State School Superintendent Kirsten Baesler on Friday congratulated nine North Dakota seniors who earned perfect 36 composite scores on their ACT exams during their time in high school.
“It is a rare event for a student to get the highest score possible on the ACT. It takes study and hard work as well as intellectual gifts. We all should be proud of the North Dakota students who were able to accomplish this,” Baesler said. “These nine students are truly among our best and brightest.”
The seniors who registered perfect ACT scores during their North Dakota high school careers are: Kali Bjornson (Devils Lake High School), Philip Dowdell (Fargo North), Alexander Heiser (Bismarck Century), Sean Joyce (Bismarck Legacy), Aiden Krogh (Grand Forks Red River), Joanna Lin (Fargo Davies), Forrest Weintraub (Fargo Davies), Allen Wu (Fargo Davies), and Ellie Zentner, who took the ACT last year as a junior at Bismarck Century. Zentner is now a senior at Elkhorn South High School in Omaha, Neb.
State law requires North Dakota high school juniors to take the ACT or WorkKeys assessments. The ACT test can be taken more than once. Students are scored separately in math, science, English, and reading, and those results are used to compile a composite score, which can range from 1 to 36.
Last year, 7,254 North Dakota high school juniors took the ACT, registering an average composite score of 19.3. An ACT composite of 24 or greater is needed to qualify for a North Dakota academic scholarship, which is a program established by the state Legislature that offers up to $6,000 in tuition assistance during a recipient’s college career.
Below are short biographies of “the 36ers” in the Class of 2020.
Bjornson, a senior at Devils Lake High School, hopes to attend the University of Texas at Dallas, where she wants to study biomedical engineering. She wants to design prosthetics (artificial limbs) and orthotics (external braces for the body).
Bjornson learned of her perfect ACT result while competing at the April 2019 North Dakota Class A state speech tournament in Jamestown. She placed fifth in poetry, interpreting three works about the impact of fracking. While she was at the tournament, her father texted a photo of her ACT score, which had arrived earlier that day. “I looked at my phone in shock,” she said.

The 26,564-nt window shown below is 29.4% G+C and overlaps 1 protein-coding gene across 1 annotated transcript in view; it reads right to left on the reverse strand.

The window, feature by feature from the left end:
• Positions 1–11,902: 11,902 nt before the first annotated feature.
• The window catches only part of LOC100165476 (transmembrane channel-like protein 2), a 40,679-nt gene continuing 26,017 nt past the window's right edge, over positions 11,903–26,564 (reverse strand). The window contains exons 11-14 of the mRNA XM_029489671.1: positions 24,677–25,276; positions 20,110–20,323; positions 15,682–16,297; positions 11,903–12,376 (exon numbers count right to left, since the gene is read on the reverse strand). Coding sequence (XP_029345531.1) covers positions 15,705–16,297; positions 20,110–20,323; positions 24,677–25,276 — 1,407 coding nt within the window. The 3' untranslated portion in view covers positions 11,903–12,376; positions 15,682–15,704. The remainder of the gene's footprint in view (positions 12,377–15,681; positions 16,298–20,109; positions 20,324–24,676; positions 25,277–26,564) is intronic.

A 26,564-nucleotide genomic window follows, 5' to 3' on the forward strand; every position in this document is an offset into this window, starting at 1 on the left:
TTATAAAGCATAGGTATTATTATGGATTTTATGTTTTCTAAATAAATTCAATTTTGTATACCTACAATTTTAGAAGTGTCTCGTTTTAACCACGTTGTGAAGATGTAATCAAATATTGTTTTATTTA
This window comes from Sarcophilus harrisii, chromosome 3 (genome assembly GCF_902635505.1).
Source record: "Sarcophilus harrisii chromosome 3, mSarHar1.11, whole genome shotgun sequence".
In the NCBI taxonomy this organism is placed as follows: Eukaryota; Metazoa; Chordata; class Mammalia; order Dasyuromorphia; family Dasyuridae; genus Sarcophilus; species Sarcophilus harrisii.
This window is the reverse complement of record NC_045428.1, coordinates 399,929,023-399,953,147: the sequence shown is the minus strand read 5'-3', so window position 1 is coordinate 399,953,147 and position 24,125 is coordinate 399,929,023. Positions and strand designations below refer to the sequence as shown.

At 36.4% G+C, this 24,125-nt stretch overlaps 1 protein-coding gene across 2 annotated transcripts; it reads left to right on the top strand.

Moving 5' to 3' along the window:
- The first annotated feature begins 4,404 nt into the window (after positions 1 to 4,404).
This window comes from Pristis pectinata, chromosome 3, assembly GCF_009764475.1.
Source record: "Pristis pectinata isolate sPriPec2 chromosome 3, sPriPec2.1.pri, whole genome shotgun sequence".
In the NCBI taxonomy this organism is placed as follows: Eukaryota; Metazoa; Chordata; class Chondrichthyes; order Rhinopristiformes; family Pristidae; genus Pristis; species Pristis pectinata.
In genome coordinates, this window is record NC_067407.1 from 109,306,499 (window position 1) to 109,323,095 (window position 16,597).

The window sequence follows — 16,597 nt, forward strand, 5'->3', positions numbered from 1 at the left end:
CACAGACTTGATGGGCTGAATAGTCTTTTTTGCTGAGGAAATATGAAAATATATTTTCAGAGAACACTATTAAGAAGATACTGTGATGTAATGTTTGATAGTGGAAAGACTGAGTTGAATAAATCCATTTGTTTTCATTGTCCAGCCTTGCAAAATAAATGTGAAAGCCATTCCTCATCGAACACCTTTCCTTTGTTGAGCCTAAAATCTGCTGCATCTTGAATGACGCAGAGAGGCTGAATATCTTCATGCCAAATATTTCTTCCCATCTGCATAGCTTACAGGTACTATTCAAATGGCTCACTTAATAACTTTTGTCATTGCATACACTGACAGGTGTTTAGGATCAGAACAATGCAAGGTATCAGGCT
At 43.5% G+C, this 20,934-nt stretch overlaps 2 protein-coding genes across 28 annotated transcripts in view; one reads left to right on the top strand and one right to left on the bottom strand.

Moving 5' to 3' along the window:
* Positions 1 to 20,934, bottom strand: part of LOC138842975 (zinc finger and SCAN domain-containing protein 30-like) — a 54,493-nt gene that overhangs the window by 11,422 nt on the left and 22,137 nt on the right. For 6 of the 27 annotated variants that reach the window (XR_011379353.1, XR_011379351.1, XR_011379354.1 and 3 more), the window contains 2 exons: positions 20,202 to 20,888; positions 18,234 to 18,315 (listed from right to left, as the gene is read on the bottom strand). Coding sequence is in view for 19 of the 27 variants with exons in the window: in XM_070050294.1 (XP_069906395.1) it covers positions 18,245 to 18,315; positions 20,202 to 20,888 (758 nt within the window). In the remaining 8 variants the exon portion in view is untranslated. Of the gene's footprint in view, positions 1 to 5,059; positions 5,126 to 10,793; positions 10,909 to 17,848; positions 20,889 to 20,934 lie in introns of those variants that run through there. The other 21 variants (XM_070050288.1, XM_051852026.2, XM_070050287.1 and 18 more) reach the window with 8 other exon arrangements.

Once Bjornson’s high school speech teammates learned of her score, they were hugging her and “bouncing off the walls and cheering, and their parents were the same,” she said.
On top of that, her speech team performed well at the tournament, placing fourth overall. “It was a great day,” Bjornson said.
While describing his career plans as “still very vague at this point,” Dowdell is interested in nuclear physics. “I would love being able to do research regarding (nuclear physics) or to work to create better, and safer, nuclear energy,” he said.
Dowdell took the ACT twice, in February and April 2019. He had intended the February test to be a warmup for April’s exam — when his North junior class was scheduled to take the test – and he finished with his perfect 36.
“When I saw my score, I was in the middle of debate practice and my mouth just fell open, and I didn’t say or do anything for what felt like a minute,” he said.
Heiser, a senior at Bismarck’s Century High School, is weighing a choice among three universities – North Dakota State University, the University of Minnesota, and Georgia Tech. He is interested in studying mathematics and research.
Heiser took the ACT twice, getting a 35 on his first attempt. His second try was a perfect 36. “He was so psyched” by the score, said his mother, Nancy Heiser. “I remember when he opened it up.”
Joyce, a senior at Bismarck’s Legacy High School, plans to attend the University of Alabama at Huntsville in the fall to study aerospace engineering. “The dream is to eventually start building rockets,” he said.
Starting in the seventh grade, Joyce began taking the ACT each year as a way of measuring his academic progress. He scored a 29 on his first exam. He recalled that he was the only person under 5 feet tall in the testing room.